Chevrolet recently invited four waves of journalists to Joshua Tree National Park for days of off-road fun in the new Silverado ZR2 pickup truck. My friend Lawson Mollica also picked the same dates for a family vacation in Palm Springs, so we decided to jump at the chance and head out the next day for a trail run in our old off-road rigs. Mollica drives an 80-built Toyota Land Cruiser and I picked up my 1998 Mitsubishi Montero in hopes of giving him a good solid shakedown before any tougher adventures later in the season. And then, at the last minute, my dad decided to join his own ’94 Montero SR, which sports just about every modification possible from the catalogs of Adventure Driven Design, Toasty Fab, and more.
Since Chevy planned to keep me fully occupied with the ZR2, I let Mollica map out a route. Oddly enough, he chose a track that covered much of the same ground as our merry group of reporters the day before, which gave me the opportunity to conduct a controlled experiment comparing the four-wheel performance of the new ZR2 with the capacity of three legendary 1990s all-terrain vehicles.
Lock hubs and air out
We left the sidewalk where Pinto Basin Road, Old Dale Road and Black Eagle Mine Road meet, almost in the center of the park. We all got out and locked the front hubs, then Mollica and I aired our tires because he’s wearing a supercharger. The day before, Chevy released the ZR2’s 33-inch Goodyear Wrangler Mud Terrain tires from 38 PSI to 25, so when I found out my Montero’s tires were also up to 38 PSI, I decided science dictated. to drop them to 25, too. Mollica used an amazing tool to aerate that nobody seems to sell anymore, but I went the old-fashioned way, pushing the Schrader valve stem with the tip of my gauge and counting in my head.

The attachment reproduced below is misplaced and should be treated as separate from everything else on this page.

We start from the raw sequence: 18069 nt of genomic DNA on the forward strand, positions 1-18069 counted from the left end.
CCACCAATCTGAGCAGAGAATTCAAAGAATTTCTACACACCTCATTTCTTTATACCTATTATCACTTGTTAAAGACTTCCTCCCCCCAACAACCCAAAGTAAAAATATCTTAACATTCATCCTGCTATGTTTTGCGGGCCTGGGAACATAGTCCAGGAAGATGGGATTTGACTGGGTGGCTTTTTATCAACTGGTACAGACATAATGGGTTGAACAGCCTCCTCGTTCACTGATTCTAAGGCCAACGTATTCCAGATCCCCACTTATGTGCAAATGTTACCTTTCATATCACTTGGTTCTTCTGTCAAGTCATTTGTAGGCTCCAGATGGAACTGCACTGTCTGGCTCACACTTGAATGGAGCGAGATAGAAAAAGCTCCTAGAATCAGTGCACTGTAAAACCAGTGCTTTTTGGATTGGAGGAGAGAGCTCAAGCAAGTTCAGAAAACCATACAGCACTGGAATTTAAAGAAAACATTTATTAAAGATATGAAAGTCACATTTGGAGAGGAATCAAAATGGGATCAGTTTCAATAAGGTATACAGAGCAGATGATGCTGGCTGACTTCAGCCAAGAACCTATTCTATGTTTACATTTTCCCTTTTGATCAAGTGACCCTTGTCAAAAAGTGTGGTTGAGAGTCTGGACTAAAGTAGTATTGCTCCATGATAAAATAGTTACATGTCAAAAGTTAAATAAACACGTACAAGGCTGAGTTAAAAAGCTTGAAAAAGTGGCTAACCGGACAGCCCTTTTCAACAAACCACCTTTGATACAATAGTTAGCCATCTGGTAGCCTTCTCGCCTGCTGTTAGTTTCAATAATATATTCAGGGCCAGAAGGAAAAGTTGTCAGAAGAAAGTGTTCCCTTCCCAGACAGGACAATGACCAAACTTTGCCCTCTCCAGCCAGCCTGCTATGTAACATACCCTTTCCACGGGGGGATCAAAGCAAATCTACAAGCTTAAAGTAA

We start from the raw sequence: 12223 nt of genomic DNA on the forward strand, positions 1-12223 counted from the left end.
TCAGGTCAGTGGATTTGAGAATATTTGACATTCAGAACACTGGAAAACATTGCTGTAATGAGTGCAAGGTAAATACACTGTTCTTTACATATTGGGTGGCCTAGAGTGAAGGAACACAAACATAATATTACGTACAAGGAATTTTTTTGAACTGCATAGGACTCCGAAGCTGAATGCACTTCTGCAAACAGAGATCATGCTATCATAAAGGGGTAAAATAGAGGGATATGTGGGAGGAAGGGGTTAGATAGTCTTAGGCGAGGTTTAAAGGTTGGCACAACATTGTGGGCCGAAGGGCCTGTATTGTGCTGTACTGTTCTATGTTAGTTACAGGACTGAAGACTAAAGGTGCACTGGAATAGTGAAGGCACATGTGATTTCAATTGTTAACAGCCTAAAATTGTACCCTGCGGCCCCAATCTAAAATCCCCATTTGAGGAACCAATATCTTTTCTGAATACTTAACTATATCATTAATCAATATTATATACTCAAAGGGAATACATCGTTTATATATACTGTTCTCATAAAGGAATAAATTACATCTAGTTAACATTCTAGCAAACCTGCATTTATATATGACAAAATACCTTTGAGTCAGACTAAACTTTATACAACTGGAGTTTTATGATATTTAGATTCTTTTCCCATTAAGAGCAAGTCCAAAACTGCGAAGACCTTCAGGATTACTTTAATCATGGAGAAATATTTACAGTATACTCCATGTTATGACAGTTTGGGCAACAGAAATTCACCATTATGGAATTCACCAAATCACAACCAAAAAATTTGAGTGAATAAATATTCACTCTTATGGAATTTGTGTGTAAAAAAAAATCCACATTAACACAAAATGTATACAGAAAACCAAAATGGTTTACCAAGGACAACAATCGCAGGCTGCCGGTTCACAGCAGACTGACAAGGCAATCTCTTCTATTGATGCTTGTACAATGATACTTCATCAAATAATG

High speeds on washboards
I warned Mollica in advance that Dad and I were generally off-roading at much lower speeds than I had seen and that Truck Trend host Sean Holman was driving on our previous outing around Grass Valley Wilderness Area – no TRX accelerator here please. But even so, with seven people in the Land Cruiser, he immediately took off on the washboards of Old Dale Road. But not to my huge surprise, I held up much better on this trip thanks to the airflow. The Montero’s interior continued to shake and thump quite a bit, but the torsion-bar front suspension, along with new rear coils and Bilsteins all around, worked pretty well.
However, larger bumps still caused thuds and my mind began to wander to a refresh of the bushings and ball joints suspension. And compared to the ZR2’s long wheelbase, front coilovers, rear leaf springs and impressive Multimatic DSSV shocks, the Montero needed about 20 to 30 miles per hour less to feel comfortable.
Through the toughest terrain